"Having long been possessed with an ardent desire to see the Distilleries of Scotland...", Alfred Barnard, 1885

"O Thou, my muse! guid auld Scotch drink", from Scotch Drink, by Robert Burns

Monday, 28 February 2011

Ben Nevis Distillery, Fort William

Returning once more to Oban, likely for another overnight stay there, Barnard’s party then made the memorable journey on the morning steamer up the coast and through Loch Linnhe to Fort William.  They travelled in fair weather on the steamship ‘Mountaineer’ enjoying “that sense of freedom and exhilaration which the modern invention of the railway line has struck out of the list of human enjoyments”, once more showing how much he enjoyed being outside and travelling around.  He hints here that he has been to many places in his life, having “travelled many a highway at home and abroad”, but the Scottish scenery holds a special place for him.

Such a trip would not be complete without seeing and commenting on Ben Nevis which dominates the view inland on approach to Fort William, on a fair day at least.  Barnard again dips into Anderson’s Guide to provide a description, at first holding off on adding any of his own interpretation but eventually giving in.  He does provide the updated and then accepted height for Britain’s highest mountain, 4,406 feet, the earlier figure of 4,370 recorded in Anderson at a time when Ben Nevis still only had “fair pretensions to be the highest mountain in Great Britain”.

Ben Nevis in cloud, summit hidden on the left
The name Nevis has been interpreted with two very different meanings, one being ‘malicious or venomous’ but I prefer the more gentle ‘head in the clouds’ or ‘the cloud-kissing hill’ and it is said that only about 1 in every 5 or 6 climbs will be rewarded with clear views.  I was lucky enough to enjoy such a day when I climbed it a number of years ago, at a time when the ice and snow on the top, even on a glorious June weekend, was deep enough to allow one to step almost straight onto the top of the 10 feet high summit cairn.  Now, for the summer months at least, it is no longer the case that “the brow of this majestic mountain is generally encircled with an icy diadem” and the rocky plateau is a more likely scene for many of the estimated 125,000 people who make the summit each year, most taking the well worn mountain track from Glen Nevis.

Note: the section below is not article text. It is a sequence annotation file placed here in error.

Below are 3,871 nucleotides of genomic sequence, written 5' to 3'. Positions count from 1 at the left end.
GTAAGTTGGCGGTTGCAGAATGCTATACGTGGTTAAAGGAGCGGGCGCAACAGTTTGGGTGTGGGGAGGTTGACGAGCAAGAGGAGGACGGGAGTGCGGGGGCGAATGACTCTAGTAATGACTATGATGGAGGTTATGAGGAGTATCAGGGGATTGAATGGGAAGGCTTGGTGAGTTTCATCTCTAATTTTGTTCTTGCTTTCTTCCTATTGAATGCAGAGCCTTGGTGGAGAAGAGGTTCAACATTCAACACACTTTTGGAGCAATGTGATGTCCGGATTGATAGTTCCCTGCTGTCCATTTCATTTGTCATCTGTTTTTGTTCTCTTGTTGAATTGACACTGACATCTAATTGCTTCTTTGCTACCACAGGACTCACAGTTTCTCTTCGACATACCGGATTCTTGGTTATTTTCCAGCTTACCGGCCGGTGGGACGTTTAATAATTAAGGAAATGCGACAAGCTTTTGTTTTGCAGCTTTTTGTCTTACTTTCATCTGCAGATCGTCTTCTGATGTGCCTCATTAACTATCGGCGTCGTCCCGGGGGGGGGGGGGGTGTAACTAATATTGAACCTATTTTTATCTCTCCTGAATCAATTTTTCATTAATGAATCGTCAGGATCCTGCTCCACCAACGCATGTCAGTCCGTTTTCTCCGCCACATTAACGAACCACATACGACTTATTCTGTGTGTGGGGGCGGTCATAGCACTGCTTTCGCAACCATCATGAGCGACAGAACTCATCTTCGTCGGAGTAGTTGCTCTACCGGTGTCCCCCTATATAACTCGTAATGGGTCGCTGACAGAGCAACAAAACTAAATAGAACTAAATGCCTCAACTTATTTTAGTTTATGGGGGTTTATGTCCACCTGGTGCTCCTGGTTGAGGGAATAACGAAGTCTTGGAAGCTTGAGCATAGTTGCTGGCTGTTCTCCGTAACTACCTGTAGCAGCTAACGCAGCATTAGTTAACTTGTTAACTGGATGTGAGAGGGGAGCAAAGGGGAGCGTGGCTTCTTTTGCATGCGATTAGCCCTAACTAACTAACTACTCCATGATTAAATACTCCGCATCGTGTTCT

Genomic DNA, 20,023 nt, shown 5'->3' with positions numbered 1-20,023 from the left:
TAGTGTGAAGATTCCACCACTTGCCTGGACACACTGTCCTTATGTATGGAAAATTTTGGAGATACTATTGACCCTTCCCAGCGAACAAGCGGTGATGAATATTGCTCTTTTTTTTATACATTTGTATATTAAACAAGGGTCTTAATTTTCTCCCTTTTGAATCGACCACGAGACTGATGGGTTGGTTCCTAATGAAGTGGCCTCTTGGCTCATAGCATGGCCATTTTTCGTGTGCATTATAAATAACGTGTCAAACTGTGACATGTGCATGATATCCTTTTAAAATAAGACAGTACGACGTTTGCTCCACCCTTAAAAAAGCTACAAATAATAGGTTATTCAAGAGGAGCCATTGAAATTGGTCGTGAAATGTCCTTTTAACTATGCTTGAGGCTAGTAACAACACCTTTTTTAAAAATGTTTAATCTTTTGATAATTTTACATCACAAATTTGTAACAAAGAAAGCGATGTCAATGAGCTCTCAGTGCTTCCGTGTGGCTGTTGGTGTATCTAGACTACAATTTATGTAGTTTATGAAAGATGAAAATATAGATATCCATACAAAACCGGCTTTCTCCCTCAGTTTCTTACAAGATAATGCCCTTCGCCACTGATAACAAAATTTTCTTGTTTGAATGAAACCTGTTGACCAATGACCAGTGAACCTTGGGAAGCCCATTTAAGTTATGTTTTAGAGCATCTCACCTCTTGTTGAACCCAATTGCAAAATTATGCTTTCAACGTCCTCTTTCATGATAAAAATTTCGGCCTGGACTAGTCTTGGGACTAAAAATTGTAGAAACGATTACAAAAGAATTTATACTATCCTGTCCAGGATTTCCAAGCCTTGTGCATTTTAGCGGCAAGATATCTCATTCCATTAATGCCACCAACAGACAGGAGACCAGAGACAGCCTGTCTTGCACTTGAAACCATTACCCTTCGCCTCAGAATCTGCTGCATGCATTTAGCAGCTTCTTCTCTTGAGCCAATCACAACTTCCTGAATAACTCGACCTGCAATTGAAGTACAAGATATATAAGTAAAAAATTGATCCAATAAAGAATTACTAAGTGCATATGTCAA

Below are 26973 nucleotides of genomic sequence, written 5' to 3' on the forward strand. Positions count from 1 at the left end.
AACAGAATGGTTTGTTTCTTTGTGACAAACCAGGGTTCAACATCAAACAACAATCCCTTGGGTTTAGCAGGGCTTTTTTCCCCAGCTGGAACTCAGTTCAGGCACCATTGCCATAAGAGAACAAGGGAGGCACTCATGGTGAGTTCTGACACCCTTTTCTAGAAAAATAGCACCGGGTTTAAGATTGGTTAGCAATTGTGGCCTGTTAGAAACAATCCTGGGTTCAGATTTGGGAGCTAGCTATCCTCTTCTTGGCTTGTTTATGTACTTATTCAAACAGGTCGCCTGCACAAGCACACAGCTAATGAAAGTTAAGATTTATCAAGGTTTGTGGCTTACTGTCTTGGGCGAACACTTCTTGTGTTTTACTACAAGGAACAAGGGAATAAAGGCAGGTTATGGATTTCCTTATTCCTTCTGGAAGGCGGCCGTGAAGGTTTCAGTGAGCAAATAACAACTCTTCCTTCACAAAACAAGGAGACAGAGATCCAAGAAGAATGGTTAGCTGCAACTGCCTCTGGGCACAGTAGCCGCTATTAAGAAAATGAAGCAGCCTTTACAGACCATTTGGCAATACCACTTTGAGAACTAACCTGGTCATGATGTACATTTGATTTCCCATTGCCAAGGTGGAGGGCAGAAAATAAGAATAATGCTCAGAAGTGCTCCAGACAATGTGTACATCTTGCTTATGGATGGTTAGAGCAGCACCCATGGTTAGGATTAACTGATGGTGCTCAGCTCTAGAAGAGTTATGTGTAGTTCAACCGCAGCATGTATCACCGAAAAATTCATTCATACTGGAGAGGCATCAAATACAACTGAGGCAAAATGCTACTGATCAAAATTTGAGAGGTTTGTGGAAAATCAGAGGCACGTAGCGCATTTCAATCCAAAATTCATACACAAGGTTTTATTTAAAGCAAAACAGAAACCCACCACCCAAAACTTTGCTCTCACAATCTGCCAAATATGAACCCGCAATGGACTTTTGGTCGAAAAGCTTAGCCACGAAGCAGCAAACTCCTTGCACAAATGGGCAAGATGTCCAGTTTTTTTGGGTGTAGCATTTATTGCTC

Barnard brings us up to date by mentioning the observatory which had only been opened in 1883 and where a few hardy souls lived the whole year round and provided hourly weather updates by telegraph for 21 years until it closed.  A summit hotel was also opened beside the observatory and ran as Britain’s highest hotel for around 25 years.  The ruins of these buildings can still be seen, an emergency shelter now sitting on top of the observatory tower being the highest man made structure in Britain.

Anderson’s Guide notes an ascent time via the path of around three and a half hours and a little over half that for the descent, timing’s that are still relevant today in good conditions.  The report also includes the interesting advice “the inexperienced traveller, also, may be the better of being reminded to carry with him some wine or spirits (which, however, should be used with caution), wherewith to qualify the spring water, which is fortunately abundant, and to which he will be fain to have frequent recourse, ere he attain the object of his labours.”  So, take a hip flask is the message, and enjoy a well earned dram when you reach the top of the land.

Old pier at Fort William, built by Ben Nevis Distillery for supplies

West End Hotel, Fort William















Before arriving at the separate landing stage for the steamer Barnard notes the concrete pier built by the distillery owner for use by their steamers bringing in barley and other supplies.  Beside the pier were storage warehouses, the main distillery maltings and houses for employees, all some 2 miles away from the distillery.  Barnard’s party stayed at the West End Hotel for one night, another one built in the few years before he arrived as railways opened up the north to tourists.  The same hotel still stands at the entrance to the town centre from the south, although Barnard’s stay there is not something they have a record of anymore.  The pier shown in an etching in Barnard still stands too, although now in poor repair, silted up and no longer used.